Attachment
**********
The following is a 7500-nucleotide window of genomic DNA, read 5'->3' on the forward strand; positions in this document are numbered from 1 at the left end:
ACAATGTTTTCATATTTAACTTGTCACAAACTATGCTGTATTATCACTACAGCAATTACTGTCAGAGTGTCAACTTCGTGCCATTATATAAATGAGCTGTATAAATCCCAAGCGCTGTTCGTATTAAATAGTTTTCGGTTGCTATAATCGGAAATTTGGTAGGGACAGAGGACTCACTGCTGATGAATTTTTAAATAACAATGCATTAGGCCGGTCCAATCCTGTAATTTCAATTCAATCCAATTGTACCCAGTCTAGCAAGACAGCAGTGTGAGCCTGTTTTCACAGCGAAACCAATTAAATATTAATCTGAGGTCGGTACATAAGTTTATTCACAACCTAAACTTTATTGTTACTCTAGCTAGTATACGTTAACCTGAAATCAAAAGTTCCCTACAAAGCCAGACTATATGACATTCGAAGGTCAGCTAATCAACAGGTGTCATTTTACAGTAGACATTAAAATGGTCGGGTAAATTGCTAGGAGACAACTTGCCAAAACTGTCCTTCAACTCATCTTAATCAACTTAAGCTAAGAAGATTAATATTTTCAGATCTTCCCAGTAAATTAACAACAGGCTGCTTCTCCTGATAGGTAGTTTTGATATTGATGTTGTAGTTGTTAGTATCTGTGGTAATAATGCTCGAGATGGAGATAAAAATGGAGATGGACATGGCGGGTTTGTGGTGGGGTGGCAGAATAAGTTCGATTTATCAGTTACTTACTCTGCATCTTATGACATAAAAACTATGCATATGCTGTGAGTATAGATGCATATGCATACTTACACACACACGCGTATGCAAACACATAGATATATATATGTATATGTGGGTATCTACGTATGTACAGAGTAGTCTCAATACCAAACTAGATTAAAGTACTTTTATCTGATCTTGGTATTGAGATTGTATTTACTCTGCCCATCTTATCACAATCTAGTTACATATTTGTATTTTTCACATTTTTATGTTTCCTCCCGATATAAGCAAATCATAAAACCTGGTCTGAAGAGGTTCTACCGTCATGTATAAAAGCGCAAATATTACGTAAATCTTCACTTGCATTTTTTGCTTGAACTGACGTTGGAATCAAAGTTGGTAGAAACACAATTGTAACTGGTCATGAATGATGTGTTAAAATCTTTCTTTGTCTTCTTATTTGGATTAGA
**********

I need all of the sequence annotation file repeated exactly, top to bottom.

The following is a 7500-nucleotide window of genomic DNA, read 5'->3' on the forward strand; positions in this document are numbered from 1 at the left end:
ACAATGTTTTCATATTTAACTTGTCACAAACTATGCTGTATTATCACTACAGCAATTACTGTCAGAGTGTCAACTTCGTGCCATTATATAAATGAGCTGTATAAATCCCAAGCGCTGTTCGTATTAAATAGTTTTCGGTTGCTATAATCGGAAATTTGGTAGGGACAGAGGACTCACTGCTGATGAATTTTTAAATAACAATGCATTAGGCCGGTCCAATCCTGTAATTTCAATTCAATCCAATTGTACCCAGTCTAGCAAGACAGCAGTGTGAGCCTGTTTTCACAGCGAAACCAATTAAATATTAATCTGAGGTCGGTACATAAGTTTATTCACAACCTAAACTTTATTGTTACTCTAGCTAGTATACGTTAACCTGAAATCAAAAGTTCCCTACAAAGCCAGACTATATGACATTCGAAGGTCAGCTAATCAACAGGTGTCATTTTACAGTAGACATTAAAATGGTCGGGTAAATTGCTAGGAGACAACTTGCCAAAACTGTCCTTCAACTCATCTTAATCAACTTAAGCTAAGAAGATTAATATTTTCAGATCTTCCCAGTAAATTAACAACAGGCTGCTTCTCCTGATAGGTAGTTTTGATATTGATGTTGTAGTTGTTAGTATCTGTGGTAATAATGCTCGAGATGGAGATAAAAATGGAGATGGACATGGCGGGTTTGTGGTGGGGTGGCAGAATAAGTTCGATTTATCAGTTACTTACTCTGCATCTTATGACATAAAAACTATGCATATGCTGTGAGTATAGATGCATATGCATACTTACACACACACGCGTATGCAAACACATAGATATATATATGTATATGTGGGTATCTACGTATGTACAGAGTAGTCTCAATACCAAACTAGATTAAAGTACTTTTATCTGATCTTGGTATTGAGATTGTATTTACTCTGCCCATCTTATCACAATCTAGTTACATATTTGTATTTTTCACATTTTTATGTTTCCTCCCGATATAAGCAAATCATAAAACCTGGTCTGAAGAGGTTCTACCGTCATGTATAAAAGCGCAAATATTACGTAAATCTTCACTTGCATTTTTTGCTTGAACTGACGTTGGAATCAAAGTTGGTAGAAACACAATTGTAACTGGTCATGAATGATGTGTTAAAATCTTTCTTTGTCTTCTTATTTGGATTAGA